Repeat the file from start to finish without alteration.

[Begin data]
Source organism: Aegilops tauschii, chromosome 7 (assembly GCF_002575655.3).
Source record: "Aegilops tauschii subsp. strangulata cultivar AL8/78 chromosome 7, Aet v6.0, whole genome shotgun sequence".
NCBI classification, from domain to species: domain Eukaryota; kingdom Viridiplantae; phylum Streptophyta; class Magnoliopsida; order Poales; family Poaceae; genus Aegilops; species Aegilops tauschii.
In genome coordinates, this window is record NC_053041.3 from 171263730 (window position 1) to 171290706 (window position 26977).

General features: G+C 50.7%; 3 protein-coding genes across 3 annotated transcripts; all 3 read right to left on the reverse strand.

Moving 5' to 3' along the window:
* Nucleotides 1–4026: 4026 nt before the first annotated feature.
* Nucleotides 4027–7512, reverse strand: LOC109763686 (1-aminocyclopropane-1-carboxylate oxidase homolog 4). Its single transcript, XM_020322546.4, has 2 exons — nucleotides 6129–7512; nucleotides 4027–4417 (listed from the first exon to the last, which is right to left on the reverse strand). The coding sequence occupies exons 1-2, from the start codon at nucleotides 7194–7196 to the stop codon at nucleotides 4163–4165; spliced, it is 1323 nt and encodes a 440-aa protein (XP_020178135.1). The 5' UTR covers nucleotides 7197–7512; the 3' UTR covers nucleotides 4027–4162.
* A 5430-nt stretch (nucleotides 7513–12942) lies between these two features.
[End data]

Source organism: Aegilops tauschii, chromosome 7 (assembly GCF_002575655.3).
Source record: "Aegilops tauschii subsp. strangulata cultivar AL8/78 chromosome 7, Aet v6.0, whole genome shotgun sequence".
NCBI classification, from domain to species: domain Eukaryota; kingdom Viridiplantae; phylum Streptophyta; class Magnoliopsida; order Poales; family Poaceae; genus Aegilops; species Aegilops tauschii.
In genome coordinates, this window is record NC_053041.3 from 171263730 (window position 1) to 171290706 (window position 26977).

General features: G+C 50.7%; 3 protein-coding genes across 3 annotated transcripts; all 3 read right to left on the reverse strand.

Moving 5' to 3' along the window:
* Nucleotides 1–4026: 4026 nt before the first annotated feature.
* Nucleotides 4027–7512, reverse strand: LOC109763686 (1-aminocyclopropane-1-carboxylate oxidase homolog 4). Its single transcript, XM_020322546.4, has 2 exons — nucleotides 6129–7512; nucleotides 4027–4417 (listed from the first exon to the last, which is right to left on the reverse strand). The coding sequence occupies exons 1-2, from the start codon at nucleotides 7194–7196 to the stop codon at nucleotides 4163–4165; spliced, it is 1323 nt and encodes a 440-aa protein (XP_020178135.1). The 5' UTR covers nucleotides 7197–7512; the 3' UTR covers nucleotides 4027–4162.
* A 5430-nt stretch (nucleotides 7513–12942) lies between these two features.